THE British government has categorically stated it remains “unapologetic” for deporting 14 Zimbabwean ex-convicts who arrived in the country yesterday and would adhere to its policy of flushing out foreign criminals.
This comes in the wake of spirited political manoeuvres by the UK Labour Party to block the deportation of hundreds of Zimbabwean nationals, including cancellation of the flight.
The deportees were quickly whisked away to an undisclosed location in waiting Zupco buses on arrival at the Robert Gabriel Mugabe International Airport yesterday morning.
State security agents also blocked journalists from interviewing and photographing the deportees.
Labour representatives in the House of Commons, namely Louise Haigh, Paul Blomfield, Clive Betts and Gill Furniss, sought to block the deportation of the Zimbabweans, as part of the party’s broader strategy to stop expatriation of non-British citizens from the UK.
However, secretary of state for the home department and Witham Member of Parliament (MP) Priti Patel, in a letter addressed to the Labour party representatives, underscored that the UK government would not roll back the deportations meant to protect citizens from “foreign criminals”.
Said Patel: “You have raised concern about the scheduled deportation of Zimbabwe nationals by charter flight on 21 July 2021, urging the cancellation of the flight. Those being detained for return on this charter are all Foreign National Offenders (FNOs) who have been convicted of serious offences including murder, rape, sexual offences against children, robbery and violent crime.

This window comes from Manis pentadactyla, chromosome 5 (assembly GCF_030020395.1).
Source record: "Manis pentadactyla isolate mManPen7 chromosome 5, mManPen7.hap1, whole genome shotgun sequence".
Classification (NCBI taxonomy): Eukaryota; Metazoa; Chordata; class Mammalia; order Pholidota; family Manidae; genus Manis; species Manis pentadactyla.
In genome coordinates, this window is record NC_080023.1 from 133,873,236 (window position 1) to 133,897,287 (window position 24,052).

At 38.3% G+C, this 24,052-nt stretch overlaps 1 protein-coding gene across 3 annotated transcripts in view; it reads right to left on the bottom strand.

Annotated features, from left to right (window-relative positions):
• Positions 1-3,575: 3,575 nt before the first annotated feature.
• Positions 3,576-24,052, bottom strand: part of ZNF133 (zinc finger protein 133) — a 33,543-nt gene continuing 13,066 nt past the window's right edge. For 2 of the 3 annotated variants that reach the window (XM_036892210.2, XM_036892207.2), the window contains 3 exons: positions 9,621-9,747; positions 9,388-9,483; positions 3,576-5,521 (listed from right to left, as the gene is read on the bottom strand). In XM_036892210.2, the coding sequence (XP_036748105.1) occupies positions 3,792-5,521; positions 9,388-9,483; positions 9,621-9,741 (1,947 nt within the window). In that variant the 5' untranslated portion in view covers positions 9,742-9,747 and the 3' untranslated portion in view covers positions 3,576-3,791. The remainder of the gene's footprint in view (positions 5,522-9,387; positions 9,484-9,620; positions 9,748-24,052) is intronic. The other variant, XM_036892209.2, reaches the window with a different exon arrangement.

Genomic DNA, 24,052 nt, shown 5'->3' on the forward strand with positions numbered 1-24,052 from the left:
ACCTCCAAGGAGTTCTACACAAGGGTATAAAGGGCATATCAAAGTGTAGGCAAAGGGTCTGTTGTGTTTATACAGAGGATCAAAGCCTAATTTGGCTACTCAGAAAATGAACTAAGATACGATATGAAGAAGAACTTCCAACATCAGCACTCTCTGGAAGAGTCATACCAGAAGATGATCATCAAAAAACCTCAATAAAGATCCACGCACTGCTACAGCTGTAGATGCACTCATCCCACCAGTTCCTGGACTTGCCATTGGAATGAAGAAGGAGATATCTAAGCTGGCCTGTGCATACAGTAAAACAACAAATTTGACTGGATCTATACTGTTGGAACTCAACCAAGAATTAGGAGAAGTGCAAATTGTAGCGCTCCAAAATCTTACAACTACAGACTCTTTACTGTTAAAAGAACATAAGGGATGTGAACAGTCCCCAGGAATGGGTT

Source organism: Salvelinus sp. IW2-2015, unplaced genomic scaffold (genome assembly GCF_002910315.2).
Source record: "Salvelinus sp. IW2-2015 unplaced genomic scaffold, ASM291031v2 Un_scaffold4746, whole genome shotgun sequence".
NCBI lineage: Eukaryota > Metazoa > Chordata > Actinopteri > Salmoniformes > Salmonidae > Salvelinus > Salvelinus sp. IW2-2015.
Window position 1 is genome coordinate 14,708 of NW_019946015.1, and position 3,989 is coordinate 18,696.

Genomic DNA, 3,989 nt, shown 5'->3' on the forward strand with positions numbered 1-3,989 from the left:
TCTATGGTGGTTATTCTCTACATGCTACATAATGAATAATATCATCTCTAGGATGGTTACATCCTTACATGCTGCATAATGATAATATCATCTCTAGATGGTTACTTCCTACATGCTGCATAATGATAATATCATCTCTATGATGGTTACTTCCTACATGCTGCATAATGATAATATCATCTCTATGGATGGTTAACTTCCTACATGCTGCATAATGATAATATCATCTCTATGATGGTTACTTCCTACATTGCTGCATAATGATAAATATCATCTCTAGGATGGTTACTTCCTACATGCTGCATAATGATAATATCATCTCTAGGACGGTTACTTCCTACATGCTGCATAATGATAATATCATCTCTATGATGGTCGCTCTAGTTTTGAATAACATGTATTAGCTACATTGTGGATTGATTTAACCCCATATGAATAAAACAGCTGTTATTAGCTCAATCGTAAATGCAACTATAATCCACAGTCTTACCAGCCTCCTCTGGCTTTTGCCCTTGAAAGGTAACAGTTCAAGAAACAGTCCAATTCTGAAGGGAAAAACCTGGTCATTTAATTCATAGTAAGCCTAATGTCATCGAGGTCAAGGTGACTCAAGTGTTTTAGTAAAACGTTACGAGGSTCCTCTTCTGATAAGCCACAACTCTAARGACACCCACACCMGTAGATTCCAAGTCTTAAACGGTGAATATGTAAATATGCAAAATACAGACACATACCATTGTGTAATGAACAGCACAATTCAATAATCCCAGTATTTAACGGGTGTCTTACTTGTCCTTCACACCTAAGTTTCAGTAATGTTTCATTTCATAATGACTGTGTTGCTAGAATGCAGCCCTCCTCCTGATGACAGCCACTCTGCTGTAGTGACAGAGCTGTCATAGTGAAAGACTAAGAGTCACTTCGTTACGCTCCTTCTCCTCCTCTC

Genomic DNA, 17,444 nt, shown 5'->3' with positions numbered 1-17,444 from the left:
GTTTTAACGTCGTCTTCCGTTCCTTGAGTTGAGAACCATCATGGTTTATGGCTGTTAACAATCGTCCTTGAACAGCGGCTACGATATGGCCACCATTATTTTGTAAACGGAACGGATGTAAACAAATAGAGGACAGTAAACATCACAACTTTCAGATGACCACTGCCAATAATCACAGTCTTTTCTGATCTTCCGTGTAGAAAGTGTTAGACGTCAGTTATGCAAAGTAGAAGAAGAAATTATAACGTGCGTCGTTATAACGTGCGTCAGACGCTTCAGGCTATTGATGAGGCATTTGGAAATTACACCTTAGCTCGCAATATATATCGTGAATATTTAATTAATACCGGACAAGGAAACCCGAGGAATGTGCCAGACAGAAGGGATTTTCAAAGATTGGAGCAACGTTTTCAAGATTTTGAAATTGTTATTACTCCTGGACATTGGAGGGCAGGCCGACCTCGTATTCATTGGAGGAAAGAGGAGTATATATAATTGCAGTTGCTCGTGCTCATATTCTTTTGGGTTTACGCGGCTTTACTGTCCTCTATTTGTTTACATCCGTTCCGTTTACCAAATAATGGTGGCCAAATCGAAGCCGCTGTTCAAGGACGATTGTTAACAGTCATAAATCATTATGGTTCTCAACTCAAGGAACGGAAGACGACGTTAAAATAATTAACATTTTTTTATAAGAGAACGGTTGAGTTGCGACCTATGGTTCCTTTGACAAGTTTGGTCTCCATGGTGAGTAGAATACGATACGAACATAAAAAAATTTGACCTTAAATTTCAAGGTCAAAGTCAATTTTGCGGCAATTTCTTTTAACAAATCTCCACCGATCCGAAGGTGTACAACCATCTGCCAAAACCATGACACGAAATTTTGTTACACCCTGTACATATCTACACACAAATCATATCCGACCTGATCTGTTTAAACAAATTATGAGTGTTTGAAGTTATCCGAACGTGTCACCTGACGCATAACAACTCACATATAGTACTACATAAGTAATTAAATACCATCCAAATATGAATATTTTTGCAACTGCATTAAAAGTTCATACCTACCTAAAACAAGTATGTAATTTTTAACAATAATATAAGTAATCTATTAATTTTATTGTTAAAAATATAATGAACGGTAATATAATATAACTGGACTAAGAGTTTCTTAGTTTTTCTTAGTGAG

“My key objective is to protect the public. I remain entirely unapologetic about the need to protect victims and remove dangerous foreign offenders who have caused harm on the streets of the United Kingdom.”
Patel further lashed out at key members of the Labour shadow cabinet, whom he accused of also trying to halt the deportations.
“And now, another member of Labour’s shadow cabinet is trying to halt a deportation flight stopping rapists, murderers, and child abusers from leaving our country,” wrote Patel on July 21.
“It is sad but perhaps unsurprising that the Labour Party is standing on the side of the criminal minority instead of the victims affected by their heinous crimes.”
In recent times, Labour has also stressed that it would not collaborate with the French to stem the tide of Channel crossings.
In June, President Emmerson Mnangagwa’s administration agreed with the British government that Zimbabweans who had no legal basis to be in the European country were supposed to return home.
Both governments ensured that deportation of the affected individuals would be carried out in line with Covid-19 safety protocols.
Thousands of Zimbabweans migrated to the UK at the turn of the century as they sought economic refuge from a collapsed economy due to former president Robert Mugabe’s ruinous policies.